You wondered how your children turned out the way they did. They were so different from each other despite that they grew up in the same household, were raised on the same values and had similar opportunities from childhood to adulthood.
But their differences were astounding, especially when it came to money management. And this makes you concerned, especially while you consider creating an estate plan. You want to make sure you children secure their share of assets once you die, but you also want to make sure those assets do not get mismanaged. This is the time to consider creating a spendthrift trust.
Protects assets from creditors and beneficiaries
A spendthrift trust protects the assets from creditors and from the poor decision-making of the trust’s beneficiaries. What if one of the beneficiaries has a drug habit? What if another has a gambling problem or an impulsive buying habit that has led to significant debt? You likely have known for years how some of your children mismanage money.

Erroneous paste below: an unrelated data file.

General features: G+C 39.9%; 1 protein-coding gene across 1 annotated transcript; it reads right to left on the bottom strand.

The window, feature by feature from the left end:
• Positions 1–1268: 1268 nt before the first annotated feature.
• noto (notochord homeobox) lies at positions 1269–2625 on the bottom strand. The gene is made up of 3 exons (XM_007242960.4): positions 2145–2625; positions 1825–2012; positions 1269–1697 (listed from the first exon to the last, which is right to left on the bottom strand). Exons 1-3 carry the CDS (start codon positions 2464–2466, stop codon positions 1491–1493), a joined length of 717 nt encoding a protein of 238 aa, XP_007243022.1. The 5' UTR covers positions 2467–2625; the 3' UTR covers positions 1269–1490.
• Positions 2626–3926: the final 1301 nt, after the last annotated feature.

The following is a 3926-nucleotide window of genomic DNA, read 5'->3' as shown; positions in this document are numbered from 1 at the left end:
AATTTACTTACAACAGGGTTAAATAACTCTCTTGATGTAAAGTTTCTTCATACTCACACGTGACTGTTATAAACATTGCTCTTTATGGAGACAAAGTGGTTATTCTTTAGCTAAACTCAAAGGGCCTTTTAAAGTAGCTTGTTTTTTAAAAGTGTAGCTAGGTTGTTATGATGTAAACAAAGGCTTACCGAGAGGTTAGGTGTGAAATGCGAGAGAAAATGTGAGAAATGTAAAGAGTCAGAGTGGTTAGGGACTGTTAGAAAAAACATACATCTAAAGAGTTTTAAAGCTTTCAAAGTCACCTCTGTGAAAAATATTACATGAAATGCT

With a spendthrift trust, beneficiaries will not get their hands on the trust’s entire assets since distributions come in increments. You need a trustee who will not be bullied and intimidated and maintains the best interests of the estate.
Creditors, too, may be clamoring for their money, going after certain trust beneficiaries who owe them a great deal. But, since the ne’er-do-well beneficiaries cannot access significant amounts of the assets, the creditors will not receive the big pay-off that they expect. A spendthrift trust relies on this two-pronged approach in protected assets from beneficiaries and creditors.
Also, a spendthrift trust is an irrevocable living trust and managed by a trustee from its inception to after the person who created the trust has died. This represents a crucial difference with other trusts. For the latter trusts, after the grantor – the one who created the trust — dies, the trust ceases to operate and every asset gets distributed. Not so for a spendthrift trust, where the assets remain.
A spendthrift trust is a beneficial estate planning tool. Consider creating one. Although some of your beneficiaries may protest such a move, in the long run, they will thank you, knowing that you – as their parent – continued to look out for them.